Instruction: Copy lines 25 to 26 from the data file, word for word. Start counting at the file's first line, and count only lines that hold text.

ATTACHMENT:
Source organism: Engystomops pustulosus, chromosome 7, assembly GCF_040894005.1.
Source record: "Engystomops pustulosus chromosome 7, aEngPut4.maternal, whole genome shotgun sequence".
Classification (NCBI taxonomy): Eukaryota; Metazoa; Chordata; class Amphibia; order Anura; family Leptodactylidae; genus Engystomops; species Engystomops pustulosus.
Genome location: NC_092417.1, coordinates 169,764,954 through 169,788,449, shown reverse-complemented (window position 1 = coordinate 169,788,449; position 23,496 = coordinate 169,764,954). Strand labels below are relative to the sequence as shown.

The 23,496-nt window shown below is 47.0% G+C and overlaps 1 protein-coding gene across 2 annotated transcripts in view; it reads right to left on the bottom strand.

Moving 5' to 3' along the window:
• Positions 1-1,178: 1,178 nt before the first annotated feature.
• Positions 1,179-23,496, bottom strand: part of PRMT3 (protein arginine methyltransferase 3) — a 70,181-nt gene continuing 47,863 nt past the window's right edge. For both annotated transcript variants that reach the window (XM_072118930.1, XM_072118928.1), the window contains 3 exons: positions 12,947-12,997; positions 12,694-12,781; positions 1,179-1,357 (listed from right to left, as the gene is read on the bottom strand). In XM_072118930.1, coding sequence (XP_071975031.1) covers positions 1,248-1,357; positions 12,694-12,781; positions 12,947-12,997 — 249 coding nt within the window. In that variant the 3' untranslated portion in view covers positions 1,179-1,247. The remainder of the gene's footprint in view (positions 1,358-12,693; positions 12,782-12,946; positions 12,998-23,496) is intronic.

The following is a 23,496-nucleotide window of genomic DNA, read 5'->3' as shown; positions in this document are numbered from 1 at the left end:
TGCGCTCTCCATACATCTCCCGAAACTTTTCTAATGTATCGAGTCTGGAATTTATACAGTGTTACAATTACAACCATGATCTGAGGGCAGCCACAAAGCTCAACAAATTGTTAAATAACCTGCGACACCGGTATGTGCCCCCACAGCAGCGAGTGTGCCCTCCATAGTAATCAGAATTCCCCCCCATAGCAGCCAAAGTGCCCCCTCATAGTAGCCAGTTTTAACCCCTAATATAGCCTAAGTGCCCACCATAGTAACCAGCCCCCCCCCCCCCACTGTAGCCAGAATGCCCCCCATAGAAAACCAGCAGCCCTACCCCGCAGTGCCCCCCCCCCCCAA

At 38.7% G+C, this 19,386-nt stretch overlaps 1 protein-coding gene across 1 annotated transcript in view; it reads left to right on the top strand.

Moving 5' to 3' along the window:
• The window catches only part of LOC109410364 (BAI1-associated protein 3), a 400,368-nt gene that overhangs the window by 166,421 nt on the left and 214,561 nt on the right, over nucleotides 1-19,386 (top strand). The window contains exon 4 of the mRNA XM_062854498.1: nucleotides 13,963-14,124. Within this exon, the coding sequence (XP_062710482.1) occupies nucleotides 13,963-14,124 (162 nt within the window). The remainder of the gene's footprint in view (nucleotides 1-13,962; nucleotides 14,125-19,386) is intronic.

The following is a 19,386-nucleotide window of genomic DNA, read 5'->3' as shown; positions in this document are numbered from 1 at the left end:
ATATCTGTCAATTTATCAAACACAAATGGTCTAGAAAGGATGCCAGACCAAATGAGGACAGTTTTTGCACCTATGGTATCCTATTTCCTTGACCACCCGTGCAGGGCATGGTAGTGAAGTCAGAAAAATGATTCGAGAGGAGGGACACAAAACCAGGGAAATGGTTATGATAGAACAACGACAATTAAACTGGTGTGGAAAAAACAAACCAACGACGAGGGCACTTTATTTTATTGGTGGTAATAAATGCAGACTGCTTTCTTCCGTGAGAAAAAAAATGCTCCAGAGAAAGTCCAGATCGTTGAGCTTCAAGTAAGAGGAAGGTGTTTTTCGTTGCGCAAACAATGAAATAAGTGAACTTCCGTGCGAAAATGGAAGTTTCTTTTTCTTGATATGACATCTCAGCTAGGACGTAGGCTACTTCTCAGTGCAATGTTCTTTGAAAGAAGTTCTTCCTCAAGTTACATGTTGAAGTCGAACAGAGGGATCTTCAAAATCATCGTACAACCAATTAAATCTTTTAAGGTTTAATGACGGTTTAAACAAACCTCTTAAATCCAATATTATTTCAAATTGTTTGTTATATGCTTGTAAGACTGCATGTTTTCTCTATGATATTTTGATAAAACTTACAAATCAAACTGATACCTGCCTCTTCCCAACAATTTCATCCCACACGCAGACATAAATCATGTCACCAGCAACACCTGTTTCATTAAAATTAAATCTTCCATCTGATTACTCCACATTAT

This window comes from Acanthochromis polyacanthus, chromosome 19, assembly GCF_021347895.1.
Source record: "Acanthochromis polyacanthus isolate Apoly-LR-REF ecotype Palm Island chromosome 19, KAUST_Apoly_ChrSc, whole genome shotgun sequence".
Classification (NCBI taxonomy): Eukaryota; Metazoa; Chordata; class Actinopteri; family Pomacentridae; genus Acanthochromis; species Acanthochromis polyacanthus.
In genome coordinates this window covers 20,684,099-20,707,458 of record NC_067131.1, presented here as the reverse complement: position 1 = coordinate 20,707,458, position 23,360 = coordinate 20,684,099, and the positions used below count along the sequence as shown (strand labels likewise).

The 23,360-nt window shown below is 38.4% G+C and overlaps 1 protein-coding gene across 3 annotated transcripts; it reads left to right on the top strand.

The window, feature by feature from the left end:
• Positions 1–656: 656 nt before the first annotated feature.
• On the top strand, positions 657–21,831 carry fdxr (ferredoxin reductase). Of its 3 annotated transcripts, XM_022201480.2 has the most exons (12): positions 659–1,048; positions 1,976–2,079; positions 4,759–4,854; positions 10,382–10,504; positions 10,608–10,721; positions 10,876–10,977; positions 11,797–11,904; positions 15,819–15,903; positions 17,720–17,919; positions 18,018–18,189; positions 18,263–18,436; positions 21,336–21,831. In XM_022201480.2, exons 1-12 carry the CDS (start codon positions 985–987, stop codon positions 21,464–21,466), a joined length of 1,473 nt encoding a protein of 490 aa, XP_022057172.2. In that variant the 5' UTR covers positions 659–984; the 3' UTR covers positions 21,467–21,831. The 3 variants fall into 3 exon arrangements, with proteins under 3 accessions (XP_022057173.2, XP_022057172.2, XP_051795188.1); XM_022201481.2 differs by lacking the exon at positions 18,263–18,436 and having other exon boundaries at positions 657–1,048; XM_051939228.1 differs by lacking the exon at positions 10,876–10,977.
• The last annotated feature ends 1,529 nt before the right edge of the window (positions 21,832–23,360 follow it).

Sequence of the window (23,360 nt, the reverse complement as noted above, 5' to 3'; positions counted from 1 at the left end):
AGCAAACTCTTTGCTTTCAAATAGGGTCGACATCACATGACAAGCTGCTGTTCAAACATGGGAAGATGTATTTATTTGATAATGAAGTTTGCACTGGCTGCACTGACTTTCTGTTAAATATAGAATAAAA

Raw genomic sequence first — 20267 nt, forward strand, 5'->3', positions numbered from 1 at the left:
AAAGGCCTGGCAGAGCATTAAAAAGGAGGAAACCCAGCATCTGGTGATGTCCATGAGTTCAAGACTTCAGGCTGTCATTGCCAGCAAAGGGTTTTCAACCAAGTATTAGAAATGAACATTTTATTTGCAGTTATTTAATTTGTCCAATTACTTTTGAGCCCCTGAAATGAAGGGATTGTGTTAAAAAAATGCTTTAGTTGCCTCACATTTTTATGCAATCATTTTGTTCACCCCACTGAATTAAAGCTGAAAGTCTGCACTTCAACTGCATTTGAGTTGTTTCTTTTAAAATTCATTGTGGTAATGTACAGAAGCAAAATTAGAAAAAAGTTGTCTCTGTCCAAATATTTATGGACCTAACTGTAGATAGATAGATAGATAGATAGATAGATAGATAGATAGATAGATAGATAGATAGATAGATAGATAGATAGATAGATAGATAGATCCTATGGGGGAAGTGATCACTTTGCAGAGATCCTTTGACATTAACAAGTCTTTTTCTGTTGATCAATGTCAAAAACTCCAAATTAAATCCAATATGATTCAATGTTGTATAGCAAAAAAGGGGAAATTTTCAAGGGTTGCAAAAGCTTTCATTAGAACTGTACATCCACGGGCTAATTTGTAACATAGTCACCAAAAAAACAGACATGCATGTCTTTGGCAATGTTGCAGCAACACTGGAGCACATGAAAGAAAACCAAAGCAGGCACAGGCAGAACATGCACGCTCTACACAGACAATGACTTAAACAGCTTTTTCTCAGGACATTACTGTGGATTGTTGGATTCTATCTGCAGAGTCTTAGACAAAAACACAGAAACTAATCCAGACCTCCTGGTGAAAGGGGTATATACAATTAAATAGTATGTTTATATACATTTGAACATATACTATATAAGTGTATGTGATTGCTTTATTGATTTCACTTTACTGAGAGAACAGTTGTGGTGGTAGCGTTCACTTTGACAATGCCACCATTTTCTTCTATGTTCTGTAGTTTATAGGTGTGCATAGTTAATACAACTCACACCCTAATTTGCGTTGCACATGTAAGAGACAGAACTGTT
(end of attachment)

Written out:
Sequence of the window (23,360 nt, the reverse complement as noted above, 5' to 3'; positions counted from 1 at the left end):
AGCAAACTCTTTGCTTTCAAATAGGGTCGACATCACATGACAAGCTGCTGTTCAAACATGGGAAGATGTATTTATTTGATAATGAAGTTTGCACTGGCTGCACTGACTTTCTGTTAAATATAGAATAAAA